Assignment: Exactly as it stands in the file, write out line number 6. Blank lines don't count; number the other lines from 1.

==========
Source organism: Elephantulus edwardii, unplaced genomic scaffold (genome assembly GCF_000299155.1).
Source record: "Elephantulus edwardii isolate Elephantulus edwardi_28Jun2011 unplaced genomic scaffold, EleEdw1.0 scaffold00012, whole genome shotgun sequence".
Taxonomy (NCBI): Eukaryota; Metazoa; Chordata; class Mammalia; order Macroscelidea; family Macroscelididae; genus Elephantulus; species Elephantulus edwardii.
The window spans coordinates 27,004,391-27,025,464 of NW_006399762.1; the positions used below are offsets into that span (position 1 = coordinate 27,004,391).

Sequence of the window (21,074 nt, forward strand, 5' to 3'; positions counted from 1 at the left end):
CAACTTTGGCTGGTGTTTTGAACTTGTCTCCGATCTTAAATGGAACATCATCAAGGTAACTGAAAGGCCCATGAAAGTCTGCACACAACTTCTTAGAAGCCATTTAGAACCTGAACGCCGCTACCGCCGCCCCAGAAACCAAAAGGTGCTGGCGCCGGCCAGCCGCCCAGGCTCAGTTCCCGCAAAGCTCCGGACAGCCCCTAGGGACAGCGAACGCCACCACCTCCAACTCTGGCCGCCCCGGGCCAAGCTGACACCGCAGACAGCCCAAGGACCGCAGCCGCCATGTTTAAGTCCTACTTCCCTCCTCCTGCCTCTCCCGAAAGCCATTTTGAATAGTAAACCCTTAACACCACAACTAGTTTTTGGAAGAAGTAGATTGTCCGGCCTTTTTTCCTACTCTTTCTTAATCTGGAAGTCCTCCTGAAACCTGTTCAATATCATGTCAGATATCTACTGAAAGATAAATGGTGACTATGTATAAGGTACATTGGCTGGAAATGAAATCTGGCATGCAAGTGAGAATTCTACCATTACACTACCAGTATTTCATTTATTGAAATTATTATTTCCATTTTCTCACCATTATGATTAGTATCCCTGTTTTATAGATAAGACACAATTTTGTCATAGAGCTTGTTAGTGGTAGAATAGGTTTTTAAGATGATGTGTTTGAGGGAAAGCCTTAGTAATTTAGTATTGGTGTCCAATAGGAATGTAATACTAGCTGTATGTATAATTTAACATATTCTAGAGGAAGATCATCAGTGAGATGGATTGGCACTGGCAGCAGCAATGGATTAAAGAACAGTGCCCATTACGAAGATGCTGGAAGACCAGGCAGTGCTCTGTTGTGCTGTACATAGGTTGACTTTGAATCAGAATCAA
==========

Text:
CAACTTTGGCTGGTGTTTTGAACTTGTCTCCGATCTTAAATGGAACATCATCAAGGTAACTGAAAGGCCCATGAAAGTCTGCACACAACTTCTTAGAAGCCATTTAGAACCTGAACGCCGCTACCGCCGCCCCAGAAACCAAAAGGTGCTGGCGCCGGCCAGCCGCCCAGGCTCAGTTCCCGCAAAGCTCCGGACAGCCCCTAGGGACAGCGAACGCCACCACCTCCAACTCTGGCCGCCCCGGGCCAAGCTGACACCGCAGACAGCCCAAGGACCGCAGCCGCCATGTTTAAGTCCTACTTCCCTCCTCCTGCCTCTCCCGAAAGCCATTTTGAATAGTAAACCCTTAACACCACAACTAGTTTTTGGAAGAAGTAGATTGTCCGGCCTTTTTTCCTACTCTTTCTTAATCTGGAAGTCCTCCTGAAACCTGTTCAATATCATGTCAGATATCTACTGAAAGATAAATGGTGACTATGTATAAGGTACATTGGCTGGAAATGAAATCTGGCATGCAAGTGAGAATTCTACCATTACACTACCAGTATTTCATTTATTGAAATTATTATTTCCATTTTCTCACCATTATGATTAGTATCCCTGTTTTATAGATAAGACACAATTTTGTCATAGAGCTTGTTAGTGGTAGAATAGGTTTTTAAGATGATGTGTTTGAGGGAAAGCCTTAGTAATTTAGTATTGGTGTCCAATAGGAATGTAATACTAGCTGTATGTATAATTTAACATATTCTAGAGGAAGATCATCAGTGAGATGGATTGGCACTGGCAGCAGCAATGGATTAAAGAACAGTGCCCATTACGAAGATGCTGGAAGACCAGGCAGTGCTCTGTTGTGCTGTACATAGGTTGACTTTGAATCAGAATCAA